KM: How do you use the process of writing in your approach to making films?
SF: Writing has often played a major role in my films, and maybe most markedly in Sink or Swim. With the exception of Hide and Seek (1996), which included a more or less conventional fiction script that I co-wrote with Cathy Quinlan, my films have usually depended on texts I write or find, so I don’t think of myself as a screenwriter. Also, since I do all my own cinematography (again with the exception of Hide and Seek, which was shot by Jim Denault), I tend to be thinking already about shooting, or be in the process of shooting, while I’m writing or finding texts.
I say that writing was most marked in Sink or Swim because it was the first time I had written such a lengthy text for a film, and it was such a hard one to write, and I see that the film depends very heavily on the text. The images are expressive up to a point, but the film really wouldn’t make much sense if it didn’t have the voiceover.
The only other film that I wrote so much text for is Rules of the Road (1993). In most of the others I worked more with a collage approach, mixing things I’d written with interviews, found texts, etc. In recent years, with video, I’ve also been talking more directly, using the camera to record unwritten/extemporaneous speech.
KM: You reference diary, memoir, and letter writing in Sink or Swim. There is even a story of you writing something in your diary that your mother actually erased. Can you talk about art and saying what can’t be said?
SF: There are many ways and reasons to make art, and I can only talk about what I do and what I believe in doing. This means, very importantly, that I don’t think other approaches or reasons are lesser or wrong; they’re only different. I don’t think it’s better (or worse) to speak explicitly and directly about one’s personal life, it just happens to be what I do. So in my case, I would say that it was necessary for me to use art as a way to say what “shouldn’t” be said.
When I started making Sink or Swim, I looked for literature about children’s experiences during divorce. I found almost nothing, so I felt I should tell that story and should speak for, and from, the position of the child. I also found very little about “The Father”—or at least very little that saw fathers from a critical perspective. What I was doing seemed quite taboo (at the time) and I felt strongly that it was something I had to address. In a similar fashion, I started making The Ties That Bind because I felt that the story of the ordinary, non-Nazi (and non-Jewish) German hadn’t been told and I wanted to tell that story.
I think making art like this can be very useful—not just for the person who makes it and thereby has a chance to put their private thoughts and feelings into the public arena, but also for the viewer who might have had a similar experience and can finally see and hear their story being told.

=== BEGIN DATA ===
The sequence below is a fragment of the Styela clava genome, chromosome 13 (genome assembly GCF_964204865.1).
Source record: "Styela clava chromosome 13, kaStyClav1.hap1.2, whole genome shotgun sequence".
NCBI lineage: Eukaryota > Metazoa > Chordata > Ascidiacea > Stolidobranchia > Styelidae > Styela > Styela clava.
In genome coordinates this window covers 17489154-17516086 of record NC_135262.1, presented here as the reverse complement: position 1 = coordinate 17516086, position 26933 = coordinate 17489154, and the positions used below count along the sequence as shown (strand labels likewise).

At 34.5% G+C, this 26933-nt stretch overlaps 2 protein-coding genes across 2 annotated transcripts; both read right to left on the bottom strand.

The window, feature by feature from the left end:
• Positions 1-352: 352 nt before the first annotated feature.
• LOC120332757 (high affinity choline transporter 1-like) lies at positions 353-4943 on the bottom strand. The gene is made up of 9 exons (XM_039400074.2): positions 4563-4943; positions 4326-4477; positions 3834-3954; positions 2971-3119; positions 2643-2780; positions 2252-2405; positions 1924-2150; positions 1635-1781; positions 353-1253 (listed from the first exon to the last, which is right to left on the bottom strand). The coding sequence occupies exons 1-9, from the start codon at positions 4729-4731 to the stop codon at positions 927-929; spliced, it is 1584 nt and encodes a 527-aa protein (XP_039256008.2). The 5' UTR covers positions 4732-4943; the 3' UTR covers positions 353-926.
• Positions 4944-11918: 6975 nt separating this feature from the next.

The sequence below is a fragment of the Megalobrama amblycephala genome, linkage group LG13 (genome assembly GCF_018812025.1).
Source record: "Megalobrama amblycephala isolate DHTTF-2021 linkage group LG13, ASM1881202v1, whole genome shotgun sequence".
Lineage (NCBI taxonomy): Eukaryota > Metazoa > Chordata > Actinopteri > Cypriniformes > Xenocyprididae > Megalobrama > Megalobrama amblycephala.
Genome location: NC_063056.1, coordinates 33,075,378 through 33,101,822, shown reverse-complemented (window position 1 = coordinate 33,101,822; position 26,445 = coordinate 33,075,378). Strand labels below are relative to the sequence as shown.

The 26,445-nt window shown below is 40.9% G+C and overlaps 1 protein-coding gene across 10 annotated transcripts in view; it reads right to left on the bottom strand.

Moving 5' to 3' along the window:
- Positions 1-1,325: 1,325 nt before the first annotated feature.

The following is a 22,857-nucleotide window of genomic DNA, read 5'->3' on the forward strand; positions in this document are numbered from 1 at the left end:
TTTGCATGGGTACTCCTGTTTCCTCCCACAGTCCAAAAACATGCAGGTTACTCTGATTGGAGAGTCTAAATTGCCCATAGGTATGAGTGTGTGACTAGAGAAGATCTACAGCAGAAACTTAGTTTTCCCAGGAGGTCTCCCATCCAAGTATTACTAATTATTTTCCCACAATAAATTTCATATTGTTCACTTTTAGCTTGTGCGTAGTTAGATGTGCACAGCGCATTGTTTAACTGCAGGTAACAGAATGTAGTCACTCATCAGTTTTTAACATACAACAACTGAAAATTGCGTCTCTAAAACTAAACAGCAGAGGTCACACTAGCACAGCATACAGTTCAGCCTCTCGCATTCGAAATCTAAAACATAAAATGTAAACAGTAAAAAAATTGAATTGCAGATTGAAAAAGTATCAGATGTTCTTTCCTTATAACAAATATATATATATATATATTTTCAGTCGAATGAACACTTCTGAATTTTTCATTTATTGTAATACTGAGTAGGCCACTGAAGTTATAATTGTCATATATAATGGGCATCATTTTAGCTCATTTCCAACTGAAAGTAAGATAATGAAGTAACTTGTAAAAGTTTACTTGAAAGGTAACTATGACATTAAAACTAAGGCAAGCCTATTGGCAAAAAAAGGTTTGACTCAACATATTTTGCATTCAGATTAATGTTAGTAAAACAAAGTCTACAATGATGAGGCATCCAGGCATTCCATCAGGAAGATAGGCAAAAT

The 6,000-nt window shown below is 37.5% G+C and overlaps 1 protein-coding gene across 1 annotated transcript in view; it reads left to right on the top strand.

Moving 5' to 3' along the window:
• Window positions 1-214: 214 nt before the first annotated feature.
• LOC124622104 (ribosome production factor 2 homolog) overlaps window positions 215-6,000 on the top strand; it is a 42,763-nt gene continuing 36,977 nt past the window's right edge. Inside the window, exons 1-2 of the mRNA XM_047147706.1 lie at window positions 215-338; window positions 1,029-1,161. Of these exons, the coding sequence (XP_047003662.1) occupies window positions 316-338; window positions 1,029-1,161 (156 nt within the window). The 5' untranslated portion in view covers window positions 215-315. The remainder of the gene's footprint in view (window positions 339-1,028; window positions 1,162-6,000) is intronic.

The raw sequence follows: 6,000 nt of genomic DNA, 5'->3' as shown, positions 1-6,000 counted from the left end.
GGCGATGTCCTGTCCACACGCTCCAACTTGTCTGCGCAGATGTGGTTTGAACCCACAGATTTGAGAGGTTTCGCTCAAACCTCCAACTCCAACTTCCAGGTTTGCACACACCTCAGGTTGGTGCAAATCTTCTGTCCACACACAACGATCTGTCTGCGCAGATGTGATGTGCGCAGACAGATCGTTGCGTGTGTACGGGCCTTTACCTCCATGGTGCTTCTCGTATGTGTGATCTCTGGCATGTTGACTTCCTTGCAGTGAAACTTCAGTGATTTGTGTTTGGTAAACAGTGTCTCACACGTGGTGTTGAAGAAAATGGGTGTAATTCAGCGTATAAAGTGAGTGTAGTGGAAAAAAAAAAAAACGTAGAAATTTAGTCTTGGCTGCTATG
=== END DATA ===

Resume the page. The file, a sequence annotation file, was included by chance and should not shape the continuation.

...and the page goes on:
KM: The stories you tell about your father are horrifying. That could not have been easy. How did come to make this film, and how did you find your way?
SF: It’s very hard to say, because I think there were so many factors at play. I started making Sink or Swim in 1988, when I was 34. I had started therapy a couple of years before that. The decision to go into therapy wasn’t easy, but at least by the time I started making Sink or Swim, I was beginning to understand what you had to do in order to unravel certain issues from your childhood. So I had a few skills, and I had somehow accepted that I had to do this, but I was still very early in the process. A critical moment came when I read the book, The Drama of the Gifted Child by Alice Miller. The one thing I took from it was the idea that children don’t have a voice, that their stories aren’t told, or aren’t believed or respected when they’re told. When she articulated that as clearly as she did, I recognized the truth of it from my own experience. All my life I’ve been full or rage and unhappiness about how my father behaved in our family, and I never felt that my experience was being heard.
KM: Politically the notion of invisibility and voice is very strong. In the Women’s Movement, it’s huge—if we’re invisible, we have no voice.
SF: You know, I credit Alice Miller’s book, but as I said before, I also very much credit the Women’s Movement, in a broader way, for making me able to think that it was not only necessary but important to articulate those things. Because that’s what women had been saying for years. I started making this film long after the modern women’s movement got going, so there were years and years of women saying, I will now talk about my abusive husband, I will now talk about my experience being raped—all that— and not feel that I’m the one in the wrong. Otherwise, that’s the way they keep people silent. Once you say, no, that’s not the way I should be treated, things start to change.
KM: And I’m a witness to that.
SF: Yes, that’s crucial to me.
KM: Which comes back to the desire to witness. How does that relate to making art?